Mr. Thompson's counsel has confirmed that defendant agrees
with the government's jurisdictional position. Doc. 1392.
And after reviewing Jackson, the court reaches the
same conclusion as the parties. Mr. Thompson's Notice of
Appeal does not deprive the court of jurisdiction to decide
his motion to reconsider.
United States v. Jackson, the Circuit encountered a
situation like the one Mr. Thompson has created here. The
Jackson defendant pleaded guilty, then moved to
withdraw his plea. The court denied the motion to withdraw
plea and defendant filed a motion asking the court to
reconsider that decision. While that motion was pending,
defendant filed a Notice of Appeal. About two months after
the defendant's notice of appeal, the district court
denied defendant's reconsideration motion. The defendant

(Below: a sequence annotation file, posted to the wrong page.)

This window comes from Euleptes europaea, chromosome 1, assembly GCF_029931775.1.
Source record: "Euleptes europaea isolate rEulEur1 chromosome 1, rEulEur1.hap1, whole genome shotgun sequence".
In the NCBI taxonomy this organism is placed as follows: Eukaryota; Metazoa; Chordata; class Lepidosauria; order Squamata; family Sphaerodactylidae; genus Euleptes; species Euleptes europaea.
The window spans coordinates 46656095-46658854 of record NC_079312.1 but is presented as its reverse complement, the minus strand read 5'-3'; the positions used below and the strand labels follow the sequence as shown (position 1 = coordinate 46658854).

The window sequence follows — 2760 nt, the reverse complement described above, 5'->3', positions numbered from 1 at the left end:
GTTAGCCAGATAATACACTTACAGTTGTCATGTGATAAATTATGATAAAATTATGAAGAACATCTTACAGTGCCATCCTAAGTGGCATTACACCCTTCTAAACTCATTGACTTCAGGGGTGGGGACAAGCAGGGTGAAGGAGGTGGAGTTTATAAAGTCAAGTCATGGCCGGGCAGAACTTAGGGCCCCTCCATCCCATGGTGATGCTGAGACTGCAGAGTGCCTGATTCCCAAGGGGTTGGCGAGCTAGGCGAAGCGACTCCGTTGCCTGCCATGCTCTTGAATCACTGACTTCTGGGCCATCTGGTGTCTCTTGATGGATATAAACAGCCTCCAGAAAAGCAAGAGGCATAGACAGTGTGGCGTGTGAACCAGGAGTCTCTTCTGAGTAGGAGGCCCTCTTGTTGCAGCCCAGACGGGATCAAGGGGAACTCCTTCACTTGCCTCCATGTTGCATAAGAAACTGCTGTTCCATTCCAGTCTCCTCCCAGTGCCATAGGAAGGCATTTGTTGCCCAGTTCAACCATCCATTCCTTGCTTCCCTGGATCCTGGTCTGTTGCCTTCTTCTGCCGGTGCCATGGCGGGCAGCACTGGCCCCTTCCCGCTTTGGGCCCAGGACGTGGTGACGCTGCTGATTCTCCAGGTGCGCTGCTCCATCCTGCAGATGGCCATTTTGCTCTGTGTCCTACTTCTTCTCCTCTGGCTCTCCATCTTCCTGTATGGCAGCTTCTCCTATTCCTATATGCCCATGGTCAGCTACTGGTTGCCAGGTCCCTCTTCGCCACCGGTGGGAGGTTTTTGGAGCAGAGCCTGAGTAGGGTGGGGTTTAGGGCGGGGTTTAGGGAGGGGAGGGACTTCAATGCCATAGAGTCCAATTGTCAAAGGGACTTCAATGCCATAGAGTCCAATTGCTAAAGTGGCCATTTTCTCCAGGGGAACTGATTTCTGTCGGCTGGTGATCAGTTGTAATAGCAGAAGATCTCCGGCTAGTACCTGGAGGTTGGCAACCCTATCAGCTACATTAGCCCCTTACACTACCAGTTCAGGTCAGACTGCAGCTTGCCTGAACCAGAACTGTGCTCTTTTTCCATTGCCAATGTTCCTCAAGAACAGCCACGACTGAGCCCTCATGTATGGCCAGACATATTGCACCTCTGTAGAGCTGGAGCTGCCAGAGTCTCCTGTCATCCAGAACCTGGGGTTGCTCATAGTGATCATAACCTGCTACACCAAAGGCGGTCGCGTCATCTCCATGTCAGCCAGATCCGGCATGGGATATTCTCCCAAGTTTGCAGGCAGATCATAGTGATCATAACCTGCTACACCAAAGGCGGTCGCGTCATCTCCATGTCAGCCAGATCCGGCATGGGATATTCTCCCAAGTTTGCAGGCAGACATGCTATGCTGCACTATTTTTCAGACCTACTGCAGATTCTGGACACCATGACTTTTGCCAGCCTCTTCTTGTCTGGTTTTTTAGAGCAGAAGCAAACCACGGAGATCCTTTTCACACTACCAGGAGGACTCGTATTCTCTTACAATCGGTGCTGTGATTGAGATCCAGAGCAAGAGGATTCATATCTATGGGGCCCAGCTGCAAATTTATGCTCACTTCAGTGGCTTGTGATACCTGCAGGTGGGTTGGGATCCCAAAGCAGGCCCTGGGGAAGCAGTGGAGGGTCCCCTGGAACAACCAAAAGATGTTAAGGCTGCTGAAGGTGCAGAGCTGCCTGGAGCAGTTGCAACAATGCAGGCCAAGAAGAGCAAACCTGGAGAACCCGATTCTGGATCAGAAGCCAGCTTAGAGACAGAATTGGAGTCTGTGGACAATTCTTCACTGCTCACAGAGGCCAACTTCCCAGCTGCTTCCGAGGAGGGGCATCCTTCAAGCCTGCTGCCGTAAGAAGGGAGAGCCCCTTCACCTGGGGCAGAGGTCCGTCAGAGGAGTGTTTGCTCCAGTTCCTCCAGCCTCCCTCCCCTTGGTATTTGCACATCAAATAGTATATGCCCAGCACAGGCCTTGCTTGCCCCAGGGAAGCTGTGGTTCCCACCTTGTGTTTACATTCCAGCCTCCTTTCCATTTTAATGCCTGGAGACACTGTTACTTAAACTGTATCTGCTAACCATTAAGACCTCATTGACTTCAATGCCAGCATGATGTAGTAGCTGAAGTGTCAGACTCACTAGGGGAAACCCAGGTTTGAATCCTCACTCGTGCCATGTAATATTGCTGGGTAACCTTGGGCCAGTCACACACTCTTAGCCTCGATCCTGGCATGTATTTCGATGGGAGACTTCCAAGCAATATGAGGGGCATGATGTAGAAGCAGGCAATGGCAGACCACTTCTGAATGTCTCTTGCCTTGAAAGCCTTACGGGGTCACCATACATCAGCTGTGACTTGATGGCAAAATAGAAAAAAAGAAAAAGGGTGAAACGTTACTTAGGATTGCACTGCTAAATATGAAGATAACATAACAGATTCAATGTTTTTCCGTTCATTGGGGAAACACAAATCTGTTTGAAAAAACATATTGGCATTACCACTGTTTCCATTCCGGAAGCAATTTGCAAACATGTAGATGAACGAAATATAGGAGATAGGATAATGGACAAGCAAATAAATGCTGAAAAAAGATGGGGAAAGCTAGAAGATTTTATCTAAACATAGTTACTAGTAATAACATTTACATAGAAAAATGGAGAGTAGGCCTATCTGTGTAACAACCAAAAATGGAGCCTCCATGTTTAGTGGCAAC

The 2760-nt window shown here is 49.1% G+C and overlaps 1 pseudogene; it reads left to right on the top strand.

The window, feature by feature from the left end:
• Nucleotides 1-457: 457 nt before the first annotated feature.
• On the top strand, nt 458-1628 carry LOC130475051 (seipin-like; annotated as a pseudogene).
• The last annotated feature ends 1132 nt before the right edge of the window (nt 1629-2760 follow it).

did not file an additional Notice of Appeal. 950 F.2d at 634.
appeal, the government claimed that the Circuit lacked
jurisdiction to consider the merits of defendant's
appeal. Id. The government argued that
defendant's notice of appeal was premature. After close
analysis of Fed. R. App. P. 4(b), the Circuit disagreed. It
reasoned, “[A] criminal defendant should not lose his
right to appeal because of an ambiguous rule.”
Id. at 635. Instead, the Circuit held, “[W]hen
a defendant files a motion that tolls the time for appeal,
the motion holds the notice of appeal in abeyance and the
notice becomes effective upon the disposition of the
motion.” Id. Also, Jackson held, the
defendant's motion to reconsider-if not a successive
motion to reconsider-qualified as a motion that “tolled
the time for appeal.” Id. (citing United
States v. Dieter, 429 U.S. 6 (1976)). Finally,
Jackson ruled, the defendant's “notice of
appeal became effective after the district court ruled on
[the defendant's] motion, ” id., thus
conferring jurisdiction on the Circuit to consider his
the parties' report and Jackson's holding,
the court concludes that it has jurisdiction to decide Mr.
Thompson's motion to reconsider.